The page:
8 Years Ago, Microsoft’s AR Headset Flopped So the Vision Pro Could Soar

The HoloLens never made it to consumers and never became the AR headset Microsoft imagined, but its ideas are still alive in modern headsets like the Vision Pro.

Lais Borges/Inverse; Getty

Proper augmented reality is years, if not decades away. Not necessarily because we don’t have the software know-how or display technology to make it happen, but because it’s not possible to do it well or affordably in 2024.

That hasn't stopped companies from making real, functional AR their goal, but it does mean what’s been released isn’t exactly up to snuff. Microsoft's HoloLens, an augmented and mixed reality headset that aimed to realize a new kind of computing in the shadow of Windows 10 wasn't able to succeed. Because of limitations and more than one scandal, it's been stuck as an expensive enterprise tool for years, but that doesn't mean it wasn't important.

In the eight years since Microsoft released the HoloLens Development Edition, the idea for how a truly "spatial" computer should operate has been cemented and, despite all of its awkwardness, the HoloLens laid the groundwork for devices like the Vision Pro and whatever else comes after.

Windows 10 You Can Wear

The HoloLens was introduced in January 2015 as a truly revolutionary device that combined the tech Microsoft experimented with in its Kinect device — an AR camera designed for the Xbox — with a very different implementation of Windows 10.

Microsoft’s headset used cameras, accelerometers, magnetometers, gyroscopes, 3D speakers, and waveguide displays to track your head and hand movements and create the illusion of holograms floating, sitting, and pinned in the world around you. The first generation version used an Intel Cherry Trail chip running Windows 10 and a Microsoft-designed Holographic Processing Unit coprocessor to help out mapping rooms and recognizing hand gestures

While Microsoft imagined plenty of productivity use cases for the HoloLens, like creating and viewing 3D models or taking Skype calls, the original HoloLens was also pitched as an entertainment device. Microsoft’s “Building Blocks” demo was essentially Minecraft’s Creative Mode mapped onto the room around you. RoboRaid had robots bursting into the room around you that you could shoot at (every headset gets a demo like this eventually). Even Asobo Studio, best known now for the Plague Tale series and the modern Microsoft Flight Simulator, developed multiple experiences for the original HoloLens.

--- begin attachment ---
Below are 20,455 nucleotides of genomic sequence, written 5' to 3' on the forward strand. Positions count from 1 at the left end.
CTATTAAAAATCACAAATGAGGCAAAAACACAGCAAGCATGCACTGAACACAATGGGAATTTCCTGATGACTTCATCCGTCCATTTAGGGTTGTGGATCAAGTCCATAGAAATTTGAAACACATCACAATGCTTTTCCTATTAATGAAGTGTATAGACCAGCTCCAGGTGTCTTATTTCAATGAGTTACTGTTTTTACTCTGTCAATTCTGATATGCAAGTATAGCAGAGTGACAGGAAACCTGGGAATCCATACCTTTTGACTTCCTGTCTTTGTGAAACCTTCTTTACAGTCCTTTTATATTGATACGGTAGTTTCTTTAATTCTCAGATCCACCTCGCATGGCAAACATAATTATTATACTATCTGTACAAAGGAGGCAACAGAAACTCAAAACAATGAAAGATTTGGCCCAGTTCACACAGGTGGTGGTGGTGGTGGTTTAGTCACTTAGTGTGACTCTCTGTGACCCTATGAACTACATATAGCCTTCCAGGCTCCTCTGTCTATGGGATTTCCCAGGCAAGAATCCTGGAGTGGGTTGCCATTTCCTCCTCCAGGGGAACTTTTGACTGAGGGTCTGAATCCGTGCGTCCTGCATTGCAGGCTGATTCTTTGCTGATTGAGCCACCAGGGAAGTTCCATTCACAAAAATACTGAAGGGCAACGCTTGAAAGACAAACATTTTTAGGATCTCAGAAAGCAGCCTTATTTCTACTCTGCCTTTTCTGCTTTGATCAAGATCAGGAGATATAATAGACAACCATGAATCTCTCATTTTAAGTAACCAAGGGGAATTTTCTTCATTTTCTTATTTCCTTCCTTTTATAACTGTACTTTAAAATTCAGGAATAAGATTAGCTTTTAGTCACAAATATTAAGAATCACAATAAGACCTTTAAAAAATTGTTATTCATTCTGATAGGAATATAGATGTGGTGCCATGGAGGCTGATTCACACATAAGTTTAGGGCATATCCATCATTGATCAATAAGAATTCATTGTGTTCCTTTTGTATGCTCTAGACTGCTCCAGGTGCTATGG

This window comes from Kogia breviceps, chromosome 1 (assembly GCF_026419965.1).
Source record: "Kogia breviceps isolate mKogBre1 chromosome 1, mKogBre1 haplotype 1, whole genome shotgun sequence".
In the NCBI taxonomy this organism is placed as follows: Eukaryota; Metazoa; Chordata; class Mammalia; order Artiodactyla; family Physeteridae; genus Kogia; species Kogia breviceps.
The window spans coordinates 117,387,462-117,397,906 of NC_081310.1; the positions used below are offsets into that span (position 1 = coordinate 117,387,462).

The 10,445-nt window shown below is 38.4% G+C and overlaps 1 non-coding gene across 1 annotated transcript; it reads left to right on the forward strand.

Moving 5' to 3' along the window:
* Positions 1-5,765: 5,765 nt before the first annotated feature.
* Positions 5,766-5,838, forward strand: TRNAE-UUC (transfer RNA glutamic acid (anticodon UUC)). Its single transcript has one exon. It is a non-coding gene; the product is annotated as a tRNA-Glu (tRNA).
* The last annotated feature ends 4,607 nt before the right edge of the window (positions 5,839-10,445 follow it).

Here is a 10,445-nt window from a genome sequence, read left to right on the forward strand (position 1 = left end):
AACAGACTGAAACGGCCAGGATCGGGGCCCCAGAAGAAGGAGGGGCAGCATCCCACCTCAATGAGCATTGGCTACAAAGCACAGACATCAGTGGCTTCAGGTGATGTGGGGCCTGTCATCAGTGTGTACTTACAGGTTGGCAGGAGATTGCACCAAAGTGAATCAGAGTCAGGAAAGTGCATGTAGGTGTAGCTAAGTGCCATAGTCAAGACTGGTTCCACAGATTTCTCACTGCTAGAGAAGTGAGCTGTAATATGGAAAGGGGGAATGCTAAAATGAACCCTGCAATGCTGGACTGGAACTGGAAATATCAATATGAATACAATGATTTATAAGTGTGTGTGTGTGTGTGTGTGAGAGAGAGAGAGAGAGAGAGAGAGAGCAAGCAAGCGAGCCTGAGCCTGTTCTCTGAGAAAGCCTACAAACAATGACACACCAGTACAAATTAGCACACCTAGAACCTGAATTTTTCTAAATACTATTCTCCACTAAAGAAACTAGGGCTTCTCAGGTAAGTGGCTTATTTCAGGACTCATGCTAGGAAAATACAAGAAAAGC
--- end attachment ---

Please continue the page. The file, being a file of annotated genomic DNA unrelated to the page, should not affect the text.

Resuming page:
The HoloLens Development Edition was sold for $3,000, which kept it firmly in the world of developers and enthusiasts willing to tinker, but Microsoft released an augmented reality device that might actually work as a real computer well before its competitors.

Displays and Other Issues

Microsoft’s custom military headset were more than a little controversial.


That’s if you ignore the glaring issue at the heart of the HoloLens: It could only create its holograms in a small floating square as opposed to your entire field of view. According to a Tom’s Hardware hands-on from 2015, “unlike a wraparound VR environment that's designed to be immersive, the HoloLens display is a smallish rectangle — sort of like a TV screen sitting within your field of view.” That’s not the experience Microsoft’s concept videos sold. Being able to see, “where the magic holograph world ends and your peripheral vision begins,” as The Verge described it, broke the illusion the headset was trying to create in the first place.

Microsoft expanded that field of view with the HoloLens 2, from the original 34 degrees to 52 degrees, but the images the current HoloLens 2 produces (fully as an enterprise device at this point) are far from the resolution you’d want from a virtual display and objects you’re meant to be staring at for large portions of the day. In some cases, it’s enough to make users sick.

A flashpoint for the HoloLens was a $21.9 billion deal Microsoft cooked up to supply custom HoloLens headsets to the US military. Employees were against the idea of Microsoft profiting off of war. A report from Business Insider suggested early trials were a problem, too, with the headsets limiting peripheral vision, adding extra bulk, and giving away the location of anyone who wore them because of the glow of waveguide displays. Those issues would eventually get ironed out, but it’s a good expression of just how confusing Microsoft’s mixed reality strategy was, culminating in the shutdown of AltspaceVR cuts across the company’s augmented and virtual reality teams, and the recent pivot to consumer AI.

Pinching Floating Windows

And yet, even if the HoloLens is a shadow of itself, it’s hard to deny how many ideas it arrived at first that Apple is now pushing on the Vision Pro. While Apple’s headset doesn’t use clear displays like the HoloLens, it is trying to recreate the experience of floating and spatially aware digital interfaces. It’s also similarly reliant on pinching as an input gesture, something the Vision Pro makes far more seamless with eye-tracking. Even the prices, with the original HoloLens coming in at $3,000 and the Vision Pro starting at $3,500, are similar.

What’s changed in the eight years since the HoloLens is really companies’ ambitions, and the understanding that the technology just isn’t there yet. It doesn’t necessarily make Apple’s or Meta’s approach better, but it does make them more consumer-friendly. Ultimately, Microsoft jumped the gun, pushing an XR headset before “The Metaverse” was a buzzword and before technology could turn marketing images into a fully usable reality. Are Meta, Apple, or even Samsung committed in a way Microsoft wasn’t? I’m not sure, but they are here now.

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